As for the Member States' legal systems, the Commission says "total harmonisation is neither proportionate nor appropriate". But it does want to make judicial decisions handed down in one Member State enforced "rapidly, efficiently and effectively" EU-wide. It plans to propose a European Judicial Record soon - a register of all criminal convictions and disqualifications decisions. Member States could consult the register to ensure a person is not tried for the same act twice (ne bis in idem) or to enable them impose a stiffer penalty if they see the person already has a conviction for a similar offence. An initiative is in the pipeline to set common standards on the admissibility of evidence. The EU executive also wants to create "from Eurojust" a European Public Prosecutor, whose mandate would be prosecuting fraud against the EU Budget. And it wants to make Europol a genuine EU agency, funded from the Community Budget, instead of operating as an inter-governmental body as it does at present.

Inventory of achievements.

The Communication lists the raft of measures agreed, instruments adopted, and agencies created since 1999. The following are the main ones:

* Action Plans on illegal immigration, control of external borders and return policy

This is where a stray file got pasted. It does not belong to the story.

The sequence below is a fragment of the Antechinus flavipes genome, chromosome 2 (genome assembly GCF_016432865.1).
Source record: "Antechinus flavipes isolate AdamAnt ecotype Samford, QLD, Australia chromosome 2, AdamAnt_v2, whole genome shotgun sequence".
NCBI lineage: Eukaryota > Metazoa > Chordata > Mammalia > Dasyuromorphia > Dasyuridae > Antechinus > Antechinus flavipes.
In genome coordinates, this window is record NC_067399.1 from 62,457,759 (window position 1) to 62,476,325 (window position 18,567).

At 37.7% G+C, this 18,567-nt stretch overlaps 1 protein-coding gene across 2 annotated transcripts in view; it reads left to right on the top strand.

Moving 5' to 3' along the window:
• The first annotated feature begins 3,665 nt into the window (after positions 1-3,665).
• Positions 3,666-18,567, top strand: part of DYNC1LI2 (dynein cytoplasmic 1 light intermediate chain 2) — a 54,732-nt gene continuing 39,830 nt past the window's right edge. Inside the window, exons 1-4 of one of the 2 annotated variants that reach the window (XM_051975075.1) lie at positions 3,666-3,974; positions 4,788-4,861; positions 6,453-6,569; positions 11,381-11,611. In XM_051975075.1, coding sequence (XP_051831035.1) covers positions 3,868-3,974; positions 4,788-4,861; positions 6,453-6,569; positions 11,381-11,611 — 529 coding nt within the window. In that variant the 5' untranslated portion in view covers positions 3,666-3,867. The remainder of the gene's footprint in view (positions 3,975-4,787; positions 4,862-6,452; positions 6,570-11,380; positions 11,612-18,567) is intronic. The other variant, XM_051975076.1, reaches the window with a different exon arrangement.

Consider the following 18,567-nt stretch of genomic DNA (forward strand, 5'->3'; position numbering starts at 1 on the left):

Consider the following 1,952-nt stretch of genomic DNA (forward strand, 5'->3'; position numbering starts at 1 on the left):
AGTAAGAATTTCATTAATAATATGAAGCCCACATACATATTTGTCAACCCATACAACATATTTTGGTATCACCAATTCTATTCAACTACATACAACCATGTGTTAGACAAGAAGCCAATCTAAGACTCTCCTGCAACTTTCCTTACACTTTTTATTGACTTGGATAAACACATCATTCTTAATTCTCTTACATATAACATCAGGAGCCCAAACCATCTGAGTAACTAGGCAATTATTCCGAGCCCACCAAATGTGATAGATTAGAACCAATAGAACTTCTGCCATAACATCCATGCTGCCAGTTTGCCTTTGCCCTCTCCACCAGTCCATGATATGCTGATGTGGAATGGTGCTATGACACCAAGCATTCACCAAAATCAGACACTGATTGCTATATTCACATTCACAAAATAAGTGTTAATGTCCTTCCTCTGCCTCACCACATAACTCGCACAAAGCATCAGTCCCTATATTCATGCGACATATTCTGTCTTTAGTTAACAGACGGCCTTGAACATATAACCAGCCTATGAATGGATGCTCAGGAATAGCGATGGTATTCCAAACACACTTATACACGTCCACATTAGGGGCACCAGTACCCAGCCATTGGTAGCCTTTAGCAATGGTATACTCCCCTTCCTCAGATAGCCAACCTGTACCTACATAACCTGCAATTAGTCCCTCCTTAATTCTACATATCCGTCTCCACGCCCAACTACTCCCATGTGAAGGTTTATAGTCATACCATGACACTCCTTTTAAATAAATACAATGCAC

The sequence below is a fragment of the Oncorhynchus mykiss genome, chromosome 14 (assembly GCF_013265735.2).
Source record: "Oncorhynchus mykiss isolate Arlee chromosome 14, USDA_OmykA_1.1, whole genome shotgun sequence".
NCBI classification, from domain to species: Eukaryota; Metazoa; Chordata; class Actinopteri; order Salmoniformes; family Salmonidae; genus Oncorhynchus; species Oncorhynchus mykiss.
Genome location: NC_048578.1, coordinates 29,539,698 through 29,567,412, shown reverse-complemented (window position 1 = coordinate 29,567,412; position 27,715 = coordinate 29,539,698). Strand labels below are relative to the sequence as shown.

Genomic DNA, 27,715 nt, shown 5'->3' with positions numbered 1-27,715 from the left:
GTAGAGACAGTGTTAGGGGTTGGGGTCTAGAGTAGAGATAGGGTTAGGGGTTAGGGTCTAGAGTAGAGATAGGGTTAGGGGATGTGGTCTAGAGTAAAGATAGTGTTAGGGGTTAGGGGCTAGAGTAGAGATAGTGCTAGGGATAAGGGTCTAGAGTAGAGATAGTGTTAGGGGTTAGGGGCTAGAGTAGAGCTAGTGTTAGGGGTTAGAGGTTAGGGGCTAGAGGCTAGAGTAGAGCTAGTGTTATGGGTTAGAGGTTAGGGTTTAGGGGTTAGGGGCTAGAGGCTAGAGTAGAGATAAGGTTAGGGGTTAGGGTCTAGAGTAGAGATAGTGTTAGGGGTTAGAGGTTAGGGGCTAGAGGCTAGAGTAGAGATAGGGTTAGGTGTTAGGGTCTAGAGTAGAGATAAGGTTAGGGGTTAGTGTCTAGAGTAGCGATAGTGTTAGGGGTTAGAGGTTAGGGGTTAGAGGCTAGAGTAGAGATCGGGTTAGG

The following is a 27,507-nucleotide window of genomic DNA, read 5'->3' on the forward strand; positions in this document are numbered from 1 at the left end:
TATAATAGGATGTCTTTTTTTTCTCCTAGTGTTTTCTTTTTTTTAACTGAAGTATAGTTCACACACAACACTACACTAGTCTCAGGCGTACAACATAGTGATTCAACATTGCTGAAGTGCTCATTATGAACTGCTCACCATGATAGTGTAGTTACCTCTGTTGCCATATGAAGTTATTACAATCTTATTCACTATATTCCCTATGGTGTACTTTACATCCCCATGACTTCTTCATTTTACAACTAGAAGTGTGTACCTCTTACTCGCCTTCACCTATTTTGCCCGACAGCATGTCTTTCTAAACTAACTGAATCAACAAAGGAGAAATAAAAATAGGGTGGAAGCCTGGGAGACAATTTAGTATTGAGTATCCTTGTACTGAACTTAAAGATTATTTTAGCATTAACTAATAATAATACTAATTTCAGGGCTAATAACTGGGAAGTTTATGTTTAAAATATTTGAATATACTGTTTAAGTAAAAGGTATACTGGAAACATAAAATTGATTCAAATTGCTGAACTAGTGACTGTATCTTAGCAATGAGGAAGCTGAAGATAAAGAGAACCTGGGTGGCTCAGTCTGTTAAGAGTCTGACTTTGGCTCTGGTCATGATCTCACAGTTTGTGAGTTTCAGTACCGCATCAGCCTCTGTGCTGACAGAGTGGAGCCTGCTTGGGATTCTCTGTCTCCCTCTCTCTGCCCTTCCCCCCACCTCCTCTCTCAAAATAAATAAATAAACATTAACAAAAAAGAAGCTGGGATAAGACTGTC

* Border Control Agency, due to be operational in January 2005

* Integration of biometrics in visas and residence permits

* Family Reunion Directive

* Status of long-term immigrants Directive

* Asylum standards package: Three Directives and one Regulation

* European Refugee Fund: Euro 216 million for 2000-2004

* AENEAS: Euro 250 million migration aid to third countries programme for 2004-2008

* Legal Aid Directive

* Crime Victims Compensation Directive

* Brussels I Regulation on mutual recognition of civil and commercial judgements

* Brussels II Regulation on mutual recognition of parental responsibility decisions

* Harmonisation of criminal penalties for terrorism, drug-trafficking, human trafficking and sexual exploitation of children

* European Arrest Warrant

* Eurojust Unit of Prosecutors created

* EU-USA Extradition and Mutual Legal Assistance Agreement

* Europol: Boosting of powers and mandate

* European Police College (CEPOL) created

* Money-laundering Directive revamped

* Right of Residence for EU citizens and their family members Directive

* Fundamental Rights Agency to be created in 2005

* Nice Treaty provision allowing EU to act against a Member State that is at risk of breaching fundamental rights


* Europe Information is about to publish its own comprehensive and exclusive review of JHA achievements since 1999. This will describe the legal framework that EU legislators have operated in for the past five years and will chart the major events of the period that helped shape policy. It will explain how the key legislative instruments were adopted and assess how well the EU has met the commitments laid out in the Amsterdam Treaty. The review will be accompanied by an in-depth examination of EU asylum policy, based on a series of interviews with experts working in the field, and which focuses on the impact the new legislation will have on the ground.

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Publication:European Report
Geographic Code:4E
Date:Jun 2, 2004